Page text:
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The Death of Bees: A Novel Paperback – October 22, 2013
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*Starred Review* Marnie and Nelly have just buried their parents in the garden behind the Glasgow housing development where they live. Their father, Gene, was a drug addict attracted to young girls. Their mother, Izzy, was a boozer who paid little attention to the care and safety of her daughters. Gene died of dubious causes, and Izzy killed herself in grief. The girls are better off without their parents, and they know it. The challenge is to stay out of the way of the authorities for a year until Marnie turns 16 and will be legally able to take guardianship of her sister. Their nosy neighbor, Lennie, a homosexual whose partner has recently died, leaving him bereft and at loose ends, provides their only stability. But Lennie is curious about the whereabouts of their parents. As awful as he knows them to be, they can’t really have abandoned their daughters for an extended vacation in Turkey, can they? That’s what the girls tell him and anyone else who asks, until their secrets start to unravel. O’Donnell’s finely drawn characters display the full palette of human flaws and potential. Told in the alternating voices of Marnie, Nelly, and Lennie, this beautifully written page-turner will have readers fretting about what will become of the girls. --Vanessa Bush --This text refers to an out of print or unavailable edition of this title.
“In this first novel she pulls off the unusual pairing of grisly and touching.” (New York Times)
“O’Donnell walks a fine line, describing appalling events without ever allowing the novel to lose its warm heart....The Death of Bees is that rare thing: a family-values black comedy.” (Christian Science Monitor)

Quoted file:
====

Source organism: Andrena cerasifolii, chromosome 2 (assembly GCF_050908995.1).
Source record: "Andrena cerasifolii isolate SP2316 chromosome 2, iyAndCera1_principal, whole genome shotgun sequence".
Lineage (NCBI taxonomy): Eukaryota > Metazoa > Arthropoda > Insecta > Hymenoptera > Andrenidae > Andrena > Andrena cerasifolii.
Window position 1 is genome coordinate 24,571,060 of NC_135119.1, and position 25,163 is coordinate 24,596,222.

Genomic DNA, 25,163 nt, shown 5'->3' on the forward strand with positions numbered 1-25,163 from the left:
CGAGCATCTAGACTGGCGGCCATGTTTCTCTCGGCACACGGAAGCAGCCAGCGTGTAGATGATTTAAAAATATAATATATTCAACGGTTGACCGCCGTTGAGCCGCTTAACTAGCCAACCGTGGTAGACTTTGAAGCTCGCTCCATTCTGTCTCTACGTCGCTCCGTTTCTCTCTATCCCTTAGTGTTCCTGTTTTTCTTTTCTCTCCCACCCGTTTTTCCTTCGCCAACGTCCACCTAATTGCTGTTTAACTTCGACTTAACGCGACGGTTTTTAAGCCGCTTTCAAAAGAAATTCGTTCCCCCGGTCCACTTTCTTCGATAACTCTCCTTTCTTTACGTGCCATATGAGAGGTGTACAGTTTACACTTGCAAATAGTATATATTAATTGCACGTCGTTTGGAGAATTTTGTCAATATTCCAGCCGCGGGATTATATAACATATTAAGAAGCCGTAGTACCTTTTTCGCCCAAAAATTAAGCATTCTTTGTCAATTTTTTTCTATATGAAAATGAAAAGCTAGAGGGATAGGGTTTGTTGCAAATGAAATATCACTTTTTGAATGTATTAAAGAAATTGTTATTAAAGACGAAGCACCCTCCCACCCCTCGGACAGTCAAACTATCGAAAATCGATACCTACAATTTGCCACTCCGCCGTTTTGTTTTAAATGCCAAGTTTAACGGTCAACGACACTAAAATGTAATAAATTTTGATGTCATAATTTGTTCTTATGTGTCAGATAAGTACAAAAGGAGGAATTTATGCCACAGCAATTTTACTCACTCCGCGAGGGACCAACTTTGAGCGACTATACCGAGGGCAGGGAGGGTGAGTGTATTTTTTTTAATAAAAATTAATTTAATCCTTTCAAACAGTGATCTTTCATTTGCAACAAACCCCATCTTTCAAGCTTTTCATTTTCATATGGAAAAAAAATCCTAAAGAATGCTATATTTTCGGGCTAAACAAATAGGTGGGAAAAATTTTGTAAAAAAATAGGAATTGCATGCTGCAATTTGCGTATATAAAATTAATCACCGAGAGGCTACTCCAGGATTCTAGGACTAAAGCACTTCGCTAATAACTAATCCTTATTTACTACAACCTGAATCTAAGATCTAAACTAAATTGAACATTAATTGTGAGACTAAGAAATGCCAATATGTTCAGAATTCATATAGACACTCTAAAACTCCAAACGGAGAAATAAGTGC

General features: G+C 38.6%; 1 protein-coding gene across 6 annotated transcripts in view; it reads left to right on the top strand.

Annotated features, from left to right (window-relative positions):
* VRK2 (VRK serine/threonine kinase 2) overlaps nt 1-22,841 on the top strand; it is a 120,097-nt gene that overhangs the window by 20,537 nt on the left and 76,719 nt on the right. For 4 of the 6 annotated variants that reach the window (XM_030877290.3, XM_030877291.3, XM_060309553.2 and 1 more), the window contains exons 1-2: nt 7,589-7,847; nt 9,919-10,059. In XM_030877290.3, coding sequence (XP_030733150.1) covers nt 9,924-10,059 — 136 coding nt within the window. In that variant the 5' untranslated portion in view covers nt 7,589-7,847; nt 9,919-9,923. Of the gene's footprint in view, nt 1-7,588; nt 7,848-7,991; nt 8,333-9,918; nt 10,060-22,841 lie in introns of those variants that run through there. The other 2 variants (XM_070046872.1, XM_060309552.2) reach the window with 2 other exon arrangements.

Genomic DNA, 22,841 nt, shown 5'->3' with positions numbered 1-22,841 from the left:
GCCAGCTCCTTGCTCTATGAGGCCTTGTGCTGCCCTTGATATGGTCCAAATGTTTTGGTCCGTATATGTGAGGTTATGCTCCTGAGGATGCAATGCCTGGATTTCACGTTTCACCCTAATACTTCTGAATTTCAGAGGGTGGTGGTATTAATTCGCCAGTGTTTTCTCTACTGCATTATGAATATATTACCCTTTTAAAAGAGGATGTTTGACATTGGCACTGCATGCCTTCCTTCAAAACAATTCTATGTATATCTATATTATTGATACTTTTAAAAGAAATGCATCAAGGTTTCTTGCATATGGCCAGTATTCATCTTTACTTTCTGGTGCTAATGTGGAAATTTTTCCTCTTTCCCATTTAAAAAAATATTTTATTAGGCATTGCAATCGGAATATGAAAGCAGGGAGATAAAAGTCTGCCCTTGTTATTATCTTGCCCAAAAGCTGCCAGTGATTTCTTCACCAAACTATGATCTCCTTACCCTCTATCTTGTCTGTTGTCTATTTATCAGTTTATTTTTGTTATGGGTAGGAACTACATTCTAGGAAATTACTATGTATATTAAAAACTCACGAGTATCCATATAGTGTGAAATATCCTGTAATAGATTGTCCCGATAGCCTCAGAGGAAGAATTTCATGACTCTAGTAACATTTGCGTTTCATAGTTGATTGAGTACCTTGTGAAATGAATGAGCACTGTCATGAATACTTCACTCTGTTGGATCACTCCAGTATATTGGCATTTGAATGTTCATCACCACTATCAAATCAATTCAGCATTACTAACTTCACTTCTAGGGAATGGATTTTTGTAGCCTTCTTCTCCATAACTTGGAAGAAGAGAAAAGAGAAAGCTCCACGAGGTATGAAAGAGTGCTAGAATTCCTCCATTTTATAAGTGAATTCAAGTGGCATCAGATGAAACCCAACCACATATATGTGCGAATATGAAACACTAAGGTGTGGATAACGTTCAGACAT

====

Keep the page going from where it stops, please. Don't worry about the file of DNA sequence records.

“Wild, witty and as funny as it is unsettling. The Death of Bees is really about the strength of sisters, the sparkle of imagination and how even the most motley of half lives can somehow coalesce into a shining whole.” (Houston Chronicle)
“O’Donnell’s finely drawn characters display the full palette of human flaws and potential. Told in the alternating voices of Marnie, Nelly, and Lennie, this beautifully written page-turner will have readers fretting about what will become of the girls.” (Booklist (starred review))
“[A] chiller told in three voices which will intrigue readers to the last pages…O’Donnell has done a masterful job of sketching her characters…The end is largely unexpected and highly dramatic, but at the same time is the perfect ending to this chilling tale…[a] brilliant book.” (Examiner (Northern California))
“With characters and voices the remind me of other strong debut novels (like Fates Will Find Their Way and Vaclav and Lena), this book will appeal to readers who like a strong voice, dark humor, and compelling story lines told in a literary yet accessible way.” (Publishers Weekly)
“Lisa O’Donnell, an award-winning screenwriter, grabs the reader from the get-go...” (Fort Worth Star-Telegram)
“The author brilliantly paints the characters’ best traits through the eyes of the other characters, and their worst traits through their own voices.” (RT Book Reviews)
“O’Donnell’s wildly original debut examines the intricacies of betrayal and loyalty within one family and their effects on two vulnerable young girls…With a gritty but redemptive take on family and the price of secrets, O’Donnell’s debut will be well-received by fans of mainstream literature and Scottish noir mysteries alike.” (Shelf Awareness)
“The sisters and Lennie narrate alternating chapters, moving the story along at a fast clip....The difference between the sisters in terms of personality and maturity puts them at odds despite their shared fear of discovery. But their resilience suggests hope for their blighted lives.” (Publishers Weekly (boxed review))
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Into this mix add the odd drug dealer or two, some friends with their own dysfunctional families and the appearance of the girls' grandfather, whose arrival is increasingly unwelcome and complicating.
This story ranges from heartbreaking to darkly comic (when Lennie's dog Bobby keeps digging up parts of the girls parents...) but it is always compelling reading. This is a book to read, to discuss, to remember.